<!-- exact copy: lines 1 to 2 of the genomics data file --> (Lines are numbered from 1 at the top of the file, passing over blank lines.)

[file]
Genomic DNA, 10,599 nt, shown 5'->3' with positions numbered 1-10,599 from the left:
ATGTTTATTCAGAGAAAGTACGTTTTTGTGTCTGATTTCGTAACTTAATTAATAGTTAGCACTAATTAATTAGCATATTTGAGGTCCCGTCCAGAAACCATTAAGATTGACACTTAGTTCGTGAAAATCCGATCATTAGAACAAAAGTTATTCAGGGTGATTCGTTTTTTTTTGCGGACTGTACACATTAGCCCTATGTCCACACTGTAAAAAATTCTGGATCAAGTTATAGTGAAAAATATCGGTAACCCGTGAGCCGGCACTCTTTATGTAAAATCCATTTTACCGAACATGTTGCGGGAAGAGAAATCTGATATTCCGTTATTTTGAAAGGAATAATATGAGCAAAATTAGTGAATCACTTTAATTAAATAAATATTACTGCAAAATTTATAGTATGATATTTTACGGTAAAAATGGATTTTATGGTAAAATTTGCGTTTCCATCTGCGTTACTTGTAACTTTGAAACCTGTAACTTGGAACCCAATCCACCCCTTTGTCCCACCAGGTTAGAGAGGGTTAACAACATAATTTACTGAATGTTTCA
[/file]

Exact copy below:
Genomic DNA, 10,599 nt, shown 5'->3' with positions numbered 1-10,599 from the left:
ATGTTTATTCAGAGAAAGTACGTTTTTGTGTCTGATTTCGTAACTTAATTAATAGTTAGCACTAATTAATTAGCATATTTGAGGTCCCGTCCAGAAACCATTAAGATTGACACTTAGTTCGTGAAAATCCGATCATTAGAACAAAAGTTATTCAGGGTGATTCGTTTTTTTTTGCGGACTGTACACATTAGCCCTATGTCCACACTGTAAAAAATTCTGGATCAAGTTATAGTGAAAAATATCGGTAACCCGTGAGCCGGCACTCTTTATGTAAAATCCATTTTACCGAACATGTTGCGGGAAGAGAAATCTGATATTCCGTTATTTTGAAAGGAATAATATGAGCAAAATTAGTGAATCACTTTAATTAAATAAATATTACTGCAAAATTTATAGTATGATATTTTACGGTAAAAATGGATTTTATGGTAAAATTTGCGTTTCCATCTGCGTTACTTGTAACTTTGAAACCTGTAACTTGGAACCCAATCCACCCCTTTGTCCCACCAGGTTAGAGAGGGTTAACAACATAATTTACTGAATGTTTCA